Interview with Valeria Golino, member of the Feature Films Jury - Festival de Cannes (2024)

For a decade, she was the most international actress in Italian cinema, notably appearing alongside Tom Cruise (Rain Man, 1988) and Nicolas Cage (Leaving Las Vegas, 1995), and being directed by Sean Penn (The Indian Runner, 1991). In 2013, Valeria Golino moved behind the camera with Honey (Miele), a masterful feature film about euthanasia. The blue-eyed beauty and member of the Feature Films Jury discusses her cinematic background.

What place does the Festival de Cannes hold in your career?

I experienced my greatest emotional moment, both personally and professionally, in 2013 when I presented Honey (Miele), my first film, at Un Certain Regard. It was an incredibly moving experience. I was so tense that I didn't manage to enjoy myself. Being at the festival was extremely useful for the film and for my career. Cannes is always very important for filmmakers.

Let's go back into the past: cinema came to you…
Being an actress was indeed not a dream, and it came to me by chance. I was 16 when I acted in my first film, directed by Lina Wertmüller. At the time, I was in high school and my sole ambition was to go to university. I had also done some modelling since I was 14. In Rome, I met Lina, who was a friend of my aunt. She was looking for a teenager to play Ugo Toniazzi's daughter in her new feature film. I did some tests for her without really thinking about it, and a few months later I shot the film. That's when I caught the acting bug. So everything happened before I had the chance to dream about it.

What did you know about being an actress?

Nothing. But I really loved films. I grew up in a family who loved cinema. We spent a lot of time watching films and I had formed an opinion on the type of film I liked. When I was younger, in the 1970s, American cinema was at its peak and I loved directors like Martin Scorsese and Sidnet Lumet. Robert De Niro, Al Pacino, and Dustin Hoffmann were my idols. I loved American films which were socially minded, and quality genre films. Plus, Italy still had great directors working: Antonioni, Fellini, Bellocchio, Ferreri…our cinema was full of extremely talented creators.

Your rise to fame was immediate, with a Best Actress award in Venice at 21 years old. Is it hard to manage such sudden success?

No! For an actress, the hardest thing to manage is when there is no success. It's a gift in life to be young and appreciated in this job. You don't need to work hard to prove your worth in an industry it is difficult to break into. So I was lucky. The Best Actress award was extremely important because it launched my career. It's easier to be successful when you're young than after several years of experience.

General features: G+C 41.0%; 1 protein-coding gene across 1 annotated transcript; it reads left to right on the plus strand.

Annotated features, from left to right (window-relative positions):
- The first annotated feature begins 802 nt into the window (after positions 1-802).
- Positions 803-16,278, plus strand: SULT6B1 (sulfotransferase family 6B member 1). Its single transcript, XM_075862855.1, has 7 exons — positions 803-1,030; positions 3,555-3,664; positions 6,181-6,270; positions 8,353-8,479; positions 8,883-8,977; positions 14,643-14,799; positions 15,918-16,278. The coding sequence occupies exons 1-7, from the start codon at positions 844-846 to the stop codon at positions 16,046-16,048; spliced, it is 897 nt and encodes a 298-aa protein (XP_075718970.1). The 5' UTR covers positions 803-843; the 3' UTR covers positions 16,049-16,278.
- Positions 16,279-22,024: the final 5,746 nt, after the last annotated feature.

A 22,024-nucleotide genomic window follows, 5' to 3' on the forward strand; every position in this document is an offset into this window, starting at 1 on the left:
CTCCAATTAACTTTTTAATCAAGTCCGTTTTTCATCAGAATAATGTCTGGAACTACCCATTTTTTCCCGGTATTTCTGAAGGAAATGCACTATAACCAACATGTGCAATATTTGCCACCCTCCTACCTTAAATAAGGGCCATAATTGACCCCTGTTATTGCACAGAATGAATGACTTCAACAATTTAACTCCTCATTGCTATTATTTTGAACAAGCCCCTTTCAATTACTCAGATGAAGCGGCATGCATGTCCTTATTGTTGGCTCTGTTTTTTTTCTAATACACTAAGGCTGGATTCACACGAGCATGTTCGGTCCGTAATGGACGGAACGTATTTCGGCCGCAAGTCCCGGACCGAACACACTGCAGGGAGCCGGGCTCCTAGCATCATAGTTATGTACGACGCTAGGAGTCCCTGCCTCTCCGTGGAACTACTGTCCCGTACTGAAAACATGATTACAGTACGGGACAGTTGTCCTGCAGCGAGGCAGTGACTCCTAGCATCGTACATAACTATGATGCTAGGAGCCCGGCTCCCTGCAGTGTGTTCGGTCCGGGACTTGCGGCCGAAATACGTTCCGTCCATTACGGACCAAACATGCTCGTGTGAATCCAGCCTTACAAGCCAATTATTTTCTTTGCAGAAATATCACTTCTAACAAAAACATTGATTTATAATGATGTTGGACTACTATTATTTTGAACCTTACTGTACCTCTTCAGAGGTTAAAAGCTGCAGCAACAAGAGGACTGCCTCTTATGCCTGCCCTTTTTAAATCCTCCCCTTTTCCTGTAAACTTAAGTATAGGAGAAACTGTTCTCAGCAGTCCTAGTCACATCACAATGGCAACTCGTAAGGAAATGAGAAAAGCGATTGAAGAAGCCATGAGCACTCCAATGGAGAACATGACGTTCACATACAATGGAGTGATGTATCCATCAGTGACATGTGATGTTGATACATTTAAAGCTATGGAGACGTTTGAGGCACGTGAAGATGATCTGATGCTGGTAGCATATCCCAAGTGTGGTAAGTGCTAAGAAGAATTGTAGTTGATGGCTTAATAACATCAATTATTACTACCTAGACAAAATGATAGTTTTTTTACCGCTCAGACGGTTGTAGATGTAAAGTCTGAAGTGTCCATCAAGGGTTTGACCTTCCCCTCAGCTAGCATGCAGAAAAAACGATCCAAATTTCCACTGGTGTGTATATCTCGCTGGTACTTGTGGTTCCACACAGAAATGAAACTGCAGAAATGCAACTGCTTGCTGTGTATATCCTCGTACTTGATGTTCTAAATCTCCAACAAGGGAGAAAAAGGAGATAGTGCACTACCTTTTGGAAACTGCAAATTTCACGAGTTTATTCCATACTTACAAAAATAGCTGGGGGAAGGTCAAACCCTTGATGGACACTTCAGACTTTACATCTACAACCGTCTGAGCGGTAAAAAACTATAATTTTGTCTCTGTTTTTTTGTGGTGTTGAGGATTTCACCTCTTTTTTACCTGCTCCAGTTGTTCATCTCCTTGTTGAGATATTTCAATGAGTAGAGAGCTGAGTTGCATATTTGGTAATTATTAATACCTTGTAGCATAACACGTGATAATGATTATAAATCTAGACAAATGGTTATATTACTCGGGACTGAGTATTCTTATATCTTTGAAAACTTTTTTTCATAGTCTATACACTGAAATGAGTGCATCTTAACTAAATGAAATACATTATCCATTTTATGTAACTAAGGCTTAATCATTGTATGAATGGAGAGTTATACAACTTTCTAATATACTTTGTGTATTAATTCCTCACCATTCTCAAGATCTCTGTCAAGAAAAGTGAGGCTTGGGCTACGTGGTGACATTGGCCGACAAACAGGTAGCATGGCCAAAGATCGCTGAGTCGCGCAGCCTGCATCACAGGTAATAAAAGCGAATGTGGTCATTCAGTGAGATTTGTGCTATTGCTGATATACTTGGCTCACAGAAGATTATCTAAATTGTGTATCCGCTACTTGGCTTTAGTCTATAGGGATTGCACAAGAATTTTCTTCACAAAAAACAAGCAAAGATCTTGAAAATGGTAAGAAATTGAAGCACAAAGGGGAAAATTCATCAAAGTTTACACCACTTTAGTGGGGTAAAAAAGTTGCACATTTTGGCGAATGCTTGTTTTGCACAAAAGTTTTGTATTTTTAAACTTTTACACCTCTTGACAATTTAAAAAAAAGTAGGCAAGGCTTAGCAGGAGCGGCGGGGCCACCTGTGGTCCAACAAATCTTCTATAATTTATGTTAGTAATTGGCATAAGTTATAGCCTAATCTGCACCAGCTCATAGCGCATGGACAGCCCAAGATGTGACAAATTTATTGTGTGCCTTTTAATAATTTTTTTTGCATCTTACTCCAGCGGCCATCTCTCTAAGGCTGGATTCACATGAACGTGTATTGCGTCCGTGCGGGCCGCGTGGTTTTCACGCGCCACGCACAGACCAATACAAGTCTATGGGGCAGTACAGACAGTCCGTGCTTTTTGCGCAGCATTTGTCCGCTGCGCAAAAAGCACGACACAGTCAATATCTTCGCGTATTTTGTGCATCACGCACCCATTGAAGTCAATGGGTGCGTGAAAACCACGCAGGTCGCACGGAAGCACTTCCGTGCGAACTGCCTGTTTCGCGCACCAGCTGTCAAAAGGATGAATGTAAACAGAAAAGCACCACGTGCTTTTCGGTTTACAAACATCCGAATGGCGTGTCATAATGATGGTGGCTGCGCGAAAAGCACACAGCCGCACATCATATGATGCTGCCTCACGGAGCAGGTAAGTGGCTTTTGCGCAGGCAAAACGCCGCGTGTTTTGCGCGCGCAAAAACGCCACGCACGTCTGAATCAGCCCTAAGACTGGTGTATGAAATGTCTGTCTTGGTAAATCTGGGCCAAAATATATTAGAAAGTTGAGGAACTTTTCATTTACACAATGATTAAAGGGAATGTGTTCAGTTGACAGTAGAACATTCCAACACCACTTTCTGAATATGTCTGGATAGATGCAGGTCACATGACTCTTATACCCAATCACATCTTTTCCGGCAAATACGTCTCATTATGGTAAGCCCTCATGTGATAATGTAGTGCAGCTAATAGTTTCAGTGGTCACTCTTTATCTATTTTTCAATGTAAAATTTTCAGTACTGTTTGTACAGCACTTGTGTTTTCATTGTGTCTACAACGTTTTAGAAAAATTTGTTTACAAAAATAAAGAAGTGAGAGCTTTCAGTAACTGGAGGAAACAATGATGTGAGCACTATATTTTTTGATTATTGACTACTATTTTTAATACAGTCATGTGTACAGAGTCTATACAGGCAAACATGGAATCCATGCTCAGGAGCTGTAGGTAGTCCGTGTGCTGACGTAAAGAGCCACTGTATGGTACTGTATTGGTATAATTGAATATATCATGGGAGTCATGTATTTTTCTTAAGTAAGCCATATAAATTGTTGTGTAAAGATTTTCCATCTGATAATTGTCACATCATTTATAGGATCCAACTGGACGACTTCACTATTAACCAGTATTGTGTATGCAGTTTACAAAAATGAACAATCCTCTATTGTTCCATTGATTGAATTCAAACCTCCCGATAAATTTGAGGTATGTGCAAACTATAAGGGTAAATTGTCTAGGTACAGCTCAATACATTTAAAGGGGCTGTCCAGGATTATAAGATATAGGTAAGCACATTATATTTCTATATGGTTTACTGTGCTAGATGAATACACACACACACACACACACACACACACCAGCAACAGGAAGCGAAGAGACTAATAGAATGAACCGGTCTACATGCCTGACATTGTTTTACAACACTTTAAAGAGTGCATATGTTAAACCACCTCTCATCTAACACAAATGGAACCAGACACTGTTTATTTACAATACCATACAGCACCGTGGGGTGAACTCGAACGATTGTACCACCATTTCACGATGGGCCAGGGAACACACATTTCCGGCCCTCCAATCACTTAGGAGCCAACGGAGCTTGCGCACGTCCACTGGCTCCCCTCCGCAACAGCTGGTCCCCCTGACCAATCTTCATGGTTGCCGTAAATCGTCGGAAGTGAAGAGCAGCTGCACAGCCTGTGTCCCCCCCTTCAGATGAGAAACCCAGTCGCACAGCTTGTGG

Apart from if, like you, you become a director…

I became a director to stay young and to reinvent myself. It's hard to last in this job, like I did for thirty years. It's hard to keep your spirits up with all the pitfalls, and to stay on a level which is worthy and which maintains your enthusiasm.

“Berlusconi’s television did a lot of harm. He numbed our brains. But Italian cinema continues to exist.”

Then came your American period, initiated by Rain Man in particular. What are your memories from that time?

Over ten years, I shot sixteen or seventeen films. These experiences trained me in a different discipline that I didn't naturally have within myself. I learnt a lot in America as I had the chance to observe great actors at work, and a constantly evolving cinematic machine. I also learnt to act in another language. In Italy, I based my acting on the subconscious and naturalness, not by working on my characters in such an intense way. That said, I got the roles I'm most proud of in Italy.

What did you learn while shooting Honey (Miele)?

Honey (Miele) was the most complete experience of my life. I put my heart and soul into the film. It taught me to approach my work in a different, more head-on way. An actress can be like a butterfly, flying from flower to flower. But a director has to remain like a tree.

What do you think of current Italian cinema?

There is a lot of movement, resurgence, and talent. Our industry is truly chaotic, with laws which aren't focussed enough on films. The problem is that Italians are no longer interested in cinema, unlike you, the French. In Italy, cinemas offer films that have already been broadcast on television. It's a cultural problem. Berlusconi's television did a lot of harm. He numbed our brains. But Italian cinema continues to exist.

What genre of film moves you?

I don't prefer any genre in particular, but I like cinema which is alive, when it's not another derivative of television. I like cinema which has a point of view, which is curious, searching for a form in which to wrap its content. When it's not afraid to be different. And those characteristics can influence all genres and all styles.

Interview with Valeria Golino, member of the Feature Films Jury - Festival de Cannes (2024)
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